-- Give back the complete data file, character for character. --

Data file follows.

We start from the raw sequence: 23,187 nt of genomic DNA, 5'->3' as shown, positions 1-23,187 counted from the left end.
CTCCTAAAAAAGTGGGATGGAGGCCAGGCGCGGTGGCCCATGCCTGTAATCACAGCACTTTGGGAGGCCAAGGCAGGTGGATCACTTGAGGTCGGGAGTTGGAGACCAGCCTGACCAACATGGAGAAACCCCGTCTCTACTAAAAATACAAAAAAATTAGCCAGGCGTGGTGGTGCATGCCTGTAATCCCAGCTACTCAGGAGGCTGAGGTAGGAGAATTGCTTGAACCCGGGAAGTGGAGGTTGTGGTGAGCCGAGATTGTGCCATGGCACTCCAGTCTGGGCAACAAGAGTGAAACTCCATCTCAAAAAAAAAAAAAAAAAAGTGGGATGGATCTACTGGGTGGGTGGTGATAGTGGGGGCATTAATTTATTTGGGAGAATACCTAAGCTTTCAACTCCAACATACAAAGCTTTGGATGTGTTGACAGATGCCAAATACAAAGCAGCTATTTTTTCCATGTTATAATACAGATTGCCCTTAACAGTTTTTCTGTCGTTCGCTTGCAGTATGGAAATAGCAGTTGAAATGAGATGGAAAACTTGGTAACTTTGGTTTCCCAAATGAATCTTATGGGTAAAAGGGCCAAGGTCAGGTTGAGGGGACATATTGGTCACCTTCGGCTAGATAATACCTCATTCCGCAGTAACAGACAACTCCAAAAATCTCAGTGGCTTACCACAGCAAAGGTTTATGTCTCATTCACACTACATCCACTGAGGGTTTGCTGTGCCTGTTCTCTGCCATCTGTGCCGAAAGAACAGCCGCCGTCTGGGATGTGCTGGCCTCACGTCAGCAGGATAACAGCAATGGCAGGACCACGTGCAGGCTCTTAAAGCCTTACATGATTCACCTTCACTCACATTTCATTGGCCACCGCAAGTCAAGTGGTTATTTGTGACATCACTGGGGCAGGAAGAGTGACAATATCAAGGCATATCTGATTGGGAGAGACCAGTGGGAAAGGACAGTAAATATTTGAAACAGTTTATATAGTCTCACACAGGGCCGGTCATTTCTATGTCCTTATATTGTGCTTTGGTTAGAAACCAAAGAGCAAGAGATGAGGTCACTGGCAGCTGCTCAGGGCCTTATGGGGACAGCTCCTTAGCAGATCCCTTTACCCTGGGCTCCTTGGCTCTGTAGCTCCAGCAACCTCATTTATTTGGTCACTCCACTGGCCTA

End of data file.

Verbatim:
We start from the raw sequence: 23,187 nt of genomic DNA, 5'->3' as shown, positions 1-23,187 counted from the left end.
CTCCTAAAAAAGTGGGATGGAGGCCAGGCGCGGTGGCCCATGCCTGTAATCACAGCACTTTGGGAGGCCAAGGCAGGTGGATCACTTGAGGTCGGGAGTTGGAGACCAGCCTGACCAACATGGAGAAACCCCGTCTCTACTAAAAATACAAAAAAATTAGCCAGGCGTGGTGGTGCATGCCTGTAATCCCAGCTACTCAGGAGGCTGAGGTAGGAGAATTGCTTGAACCCGGGAAGTGGAGGTTGTGGTGAGCCGAGATTGTGCCATGGCACTCCAGTCTGGGCAACAAGAGTGAAACTCCATCTCAAAAAAAAAAAAAAAAAAGTGGGATGGATCTACTGGGTGGGTGGTGATAGTGGGGGCATTAATTTATTTGGGAGAATACCTAAGCTTTCAACTCCAACATACAAAGCTTTGGATGTGTTGACAGATGCCAAATACAAAGCAGCTATTTTTTCCATGTTATAATACAGATTGCCCTTAACAGTTTTTCTGTCGTTCGCTTGCAGTATGGAAATAGCAGTTGAAATGAGATGGAAAACTTGGTAACTTTGGTTTCCCAAATGAATCTTATGGGTAAAAGGGCCAAGGTCAGGTTGAGGGGACATATTGGTCACCTTCGGCTAGATAATACCTCATTCCGCAGTAACAGACAACTCCAAAAATCTCAGTGGCTTACCACAGCAAAGGTTTATGTCTCATTCACACTACATCCACTGAGGGTTTGCTGTGCCTGTTCTCTGCCATCTGTGCCGAAAGAACAGCCGCCGTCTGGGATGTGCTGGCCTCACGTCAGCAGGATAACAGCAATGGCAGGACCACGTGCAGGCTCTTAAAGCCTTACATGATTCACCTTCACTCACATTTCATTGGCCACCGCAAGTCAAGTGGTTATTTGTGACATCACTGGGGCAGGAAGAGTGACAATATCAAGGCATATCTGATTGGGAGAGACCAGTGGGAAAGGACAGTAAATATTTGAAACAGTTTATATAGTCTCACACAGGGCCGGTCATTTCTATGTCCTTATATTGTGCTTTGGTTAGAAACCAAAGAGCAAGAGATGAGGTCACTGGCAGCTGCTCAGGGCCTTATGGGGACAGCTCCTTAGCAGATCCCTTTACCCTGGGCTCCTTGGCTCTGTAGCTCCAGCAACCTCATTTATTTGGTCACTCCACTGGCCTA